Books

Pretty in Ink: Women Cartoonists in the History of Comics

by Allison Meier on March 13, 2014

Detail of Pauline Loth's "Miss America" (1945)

Detail of Pauline Loth’s “Miss America” (1945) (all photographs courtesy Fantagraphics)

Women have been involved in cartoons and comics from their beginning, although much of their work has languished in the greater story of graphic narratives. And it’s not for the reasons you might think. They weren’t hiding behind pseudonyms or being cut out of the field; it’s that later when the history was chronicled, their names just weren’t included.

Cover of Pretty in Ink

Cover of Pretty in Ink

Trina Robbins, an influential comics creator herself particularly in the underground comix of the 1970s and 80s, has dedicated herself as a historian of this overlooked story. The research culminated in Pretty In Ink: North American Women Cartoonists 1896-2013 published last December by Fantagraphics. (Part of her collection is also currently on view in an exhibition on women cartoonists at the ToonSeum in Pittsburgh.)

Pretty in Ink starts in 1896 with a then-teenager Rose O’Neill publishing the earliest known work by a woman cartoonist with Truth Magazine, and crawls all the way ahead to the present-day resurgence of women working in graphic novels, through the rocky post-World War II opportunities where women in all fields faced a loss of work. As Robbins writes:

“Today, although as a whole the industry is still male-dominated, more women are drawing comics than ever before  and there are more venues for them to see their work in print. In the 1950s, when the comics industry hit an all-time low, there was no place for women to go. Today, because of graphic novels, there’s no place for aspiring women cartoonists to go but forward.”

The book itself is engrossing as a compendium of such a diverse collection of crisply printed comics, from the art nouveau beauties of Nell Brinkley’s work to the 1940s panther skin-garbed Miss Fury created by Tarpe Mills — who predated Wonder Woman as the first female superhero (who herself wouldn’t be drawn by a woman until four decades after she appeared). Like the majority of the artists, despite changing her name from June to Tarpe, it was no secret Mills was a woman. Features were regularly run on the artist that showed she “bore a startling resemblance to her protagonist,” and the comics even featured Mills’ own Persian cat.

Even Dale Messick who loved to tell the story of changing her name from Dalia to get published is proved in Robbins’ book to have been a very public figure as the creator of the first female action heroine — Brenda Starr in the 1940s. And her work was as daring as her male contemporaries if not more so:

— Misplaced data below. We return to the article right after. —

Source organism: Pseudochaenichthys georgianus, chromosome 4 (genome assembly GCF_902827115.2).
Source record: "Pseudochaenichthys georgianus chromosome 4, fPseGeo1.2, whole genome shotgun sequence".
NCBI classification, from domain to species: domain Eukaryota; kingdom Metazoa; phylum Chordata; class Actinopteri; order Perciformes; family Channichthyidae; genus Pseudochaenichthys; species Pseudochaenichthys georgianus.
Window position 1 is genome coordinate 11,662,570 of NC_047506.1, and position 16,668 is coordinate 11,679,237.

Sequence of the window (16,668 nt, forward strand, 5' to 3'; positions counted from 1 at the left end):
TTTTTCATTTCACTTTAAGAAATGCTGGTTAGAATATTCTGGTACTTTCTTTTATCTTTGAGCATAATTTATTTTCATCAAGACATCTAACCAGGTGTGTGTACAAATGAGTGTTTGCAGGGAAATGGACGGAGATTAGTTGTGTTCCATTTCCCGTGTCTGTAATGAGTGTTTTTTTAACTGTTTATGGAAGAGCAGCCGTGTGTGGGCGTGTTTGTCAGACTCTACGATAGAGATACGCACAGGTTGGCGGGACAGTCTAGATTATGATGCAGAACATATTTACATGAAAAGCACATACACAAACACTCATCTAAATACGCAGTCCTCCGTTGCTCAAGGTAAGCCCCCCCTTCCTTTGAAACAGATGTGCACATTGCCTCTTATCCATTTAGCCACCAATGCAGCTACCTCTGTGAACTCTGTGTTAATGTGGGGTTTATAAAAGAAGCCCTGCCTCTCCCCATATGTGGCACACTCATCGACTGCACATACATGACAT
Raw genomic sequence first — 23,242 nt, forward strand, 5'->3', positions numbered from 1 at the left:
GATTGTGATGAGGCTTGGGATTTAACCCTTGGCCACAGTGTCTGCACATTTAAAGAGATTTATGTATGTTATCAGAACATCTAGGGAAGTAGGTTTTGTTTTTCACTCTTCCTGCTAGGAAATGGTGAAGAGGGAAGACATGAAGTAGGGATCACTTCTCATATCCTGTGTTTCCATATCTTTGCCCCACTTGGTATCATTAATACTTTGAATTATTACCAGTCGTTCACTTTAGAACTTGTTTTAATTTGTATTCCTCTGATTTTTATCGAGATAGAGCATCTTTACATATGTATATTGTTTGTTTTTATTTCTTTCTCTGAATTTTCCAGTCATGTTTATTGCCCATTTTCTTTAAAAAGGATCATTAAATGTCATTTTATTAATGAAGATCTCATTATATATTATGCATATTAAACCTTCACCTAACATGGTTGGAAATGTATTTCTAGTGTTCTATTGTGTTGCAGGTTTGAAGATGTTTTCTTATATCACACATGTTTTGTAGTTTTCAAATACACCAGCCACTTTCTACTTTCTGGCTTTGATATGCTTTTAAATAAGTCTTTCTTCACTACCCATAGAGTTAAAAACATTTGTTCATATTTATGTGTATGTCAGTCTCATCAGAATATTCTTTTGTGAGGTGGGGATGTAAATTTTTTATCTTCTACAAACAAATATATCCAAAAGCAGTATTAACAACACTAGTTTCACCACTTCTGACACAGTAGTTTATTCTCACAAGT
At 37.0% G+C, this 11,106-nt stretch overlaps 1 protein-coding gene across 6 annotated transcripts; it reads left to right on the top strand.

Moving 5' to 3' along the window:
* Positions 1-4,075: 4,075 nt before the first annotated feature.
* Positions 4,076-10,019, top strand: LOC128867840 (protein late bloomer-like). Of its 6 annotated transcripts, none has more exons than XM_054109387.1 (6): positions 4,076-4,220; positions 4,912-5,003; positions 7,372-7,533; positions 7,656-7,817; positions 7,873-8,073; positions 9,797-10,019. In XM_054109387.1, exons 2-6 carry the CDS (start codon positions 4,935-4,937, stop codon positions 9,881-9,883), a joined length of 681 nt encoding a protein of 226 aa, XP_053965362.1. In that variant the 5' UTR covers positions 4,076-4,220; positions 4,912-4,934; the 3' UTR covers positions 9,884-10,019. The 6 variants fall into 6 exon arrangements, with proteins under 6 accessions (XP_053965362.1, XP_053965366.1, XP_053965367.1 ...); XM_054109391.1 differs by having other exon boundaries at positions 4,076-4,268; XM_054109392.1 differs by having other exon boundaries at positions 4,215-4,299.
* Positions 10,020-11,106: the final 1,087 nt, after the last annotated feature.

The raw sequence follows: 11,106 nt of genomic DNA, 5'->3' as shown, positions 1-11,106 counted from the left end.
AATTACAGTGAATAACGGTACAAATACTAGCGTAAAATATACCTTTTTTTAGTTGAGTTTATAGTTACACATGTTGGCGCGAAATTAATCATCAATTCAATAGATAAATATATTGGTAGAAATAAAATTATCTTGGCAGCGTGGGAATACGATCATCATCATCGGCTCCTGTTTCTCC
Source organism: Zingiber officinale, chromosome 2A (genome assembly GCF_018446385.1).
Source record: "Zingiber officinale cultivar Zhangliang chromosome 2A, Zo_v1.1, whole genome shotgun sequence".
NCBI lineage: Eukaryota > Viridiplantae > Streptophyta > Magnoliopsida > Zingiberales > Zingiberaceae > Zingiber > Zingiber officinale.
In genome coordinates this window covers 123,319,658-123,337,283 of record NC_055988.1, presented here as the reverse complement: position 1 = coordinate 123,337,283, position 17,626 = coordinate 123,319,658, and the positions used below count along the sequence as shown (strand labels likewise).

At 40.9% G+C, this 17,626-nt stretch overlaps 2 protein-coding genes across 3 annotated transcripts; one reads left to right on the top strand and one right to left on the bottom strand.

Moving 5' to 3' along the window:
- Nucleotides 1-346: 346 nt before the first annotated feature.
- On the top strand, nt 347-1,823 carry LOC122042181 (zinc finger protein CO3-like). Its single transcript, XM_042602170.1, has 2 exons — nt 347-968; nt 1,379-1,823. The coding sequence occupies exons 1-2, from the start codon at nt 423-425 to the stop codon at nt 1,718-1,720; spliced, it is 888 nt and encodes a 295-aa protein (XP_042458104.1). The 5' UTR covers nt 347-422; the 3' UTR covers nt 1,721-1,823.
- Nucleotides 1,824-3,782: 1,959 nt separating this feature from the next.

“Messick’s heroine, whose looks were based on film star Rita Hayworth, parachuted from planes, joined girl gangs, escaped from kidnappers, almost froze to death on snow-covered slopes, and got marooned on desert islands.”

A "Brinkley clone" by Dorothy Flack, one of the many cartoonists to take their style from Nell Brinkley

A “Brinkley clone” by Dorothy Flack, one of the many cartoonists to take their style from Nell Brinkley

Details of "The Turr'ble Tales of Kaptin Kiddo" written by Margaret G. Hays & illustrated by Grace G. Wiederseim (1910)

Details of “The Turr’ble Tales of Kaptin Kiddo” written by Margaret G. Hays & illustrated by Grace G. Wiederseim (1910)

So why have their histories almost vanished from comic history? Robbins even notes that early 20th century artist Marjorie Organ, who was at the time the only woman on the New York Journal‘s art staff and thrived with her strip on two beautiful sisters and their always failing suitor Reggie, has faded into her husband painter Robert Henri’s art. His portrait of her — “O in Black With a Scarf” — is in San Francisco’s deYoung Museum of Art “where it is admired by visitors who have no idea who she was.”

After World War II, the industry was dominated by muscled male superheroes, and almost completely aimed at boys. It took an underground movement of alternative comics to bring back women to the forefront through independent publishing and importantly graphic novels that brought the art form out of its funny pages obscurity. Robbins’ book moves at a whiplash speed through all of this, as it’s a lot of ground to cover in a heavily illustrated 179 pages, and sometimes the narrative between the artists blurs in its details, but overall it is an essential addition to the history of cartoons and comics in the 20th century in North America.

"The Turr'ble Tales of Kaptin Kiddo" written by Margaret G. Hays & illustrated by Grace G. Wiederseim (1910)

“The Turr’ble Tales of Kaptin Kiddo” written by Margaret G. Hays & illustrated by Grace G. Wiederseim (1910)

"Flora Flirt" by Katherine P. Rice (1913)

“Flora Flirt” by Katherine P. Rice (1913)

Stella Flores, "Love's Safest Retreat" (1915)

Stella Flores, “Love’s Safest Retreat” (1915)

A rough draft by Dale Messick for panels of "Brenda Starr Reporter"

A rough draft by Dale Messick for panels of “Brenda Starr Reporter”

Pauline Loth's "Miss America" (1945)

Pauline Loth’s “Miss America” (1945)

Patti Moodian's "Wimmen's Comix #1" (1972)

Patti Moodian’s “Wimmen’s Comix #1″ (1972)

Pretty In Ink: North American Women Cartoonists 1896-2013 by Trina Robbins is available from Fantagraphics. 

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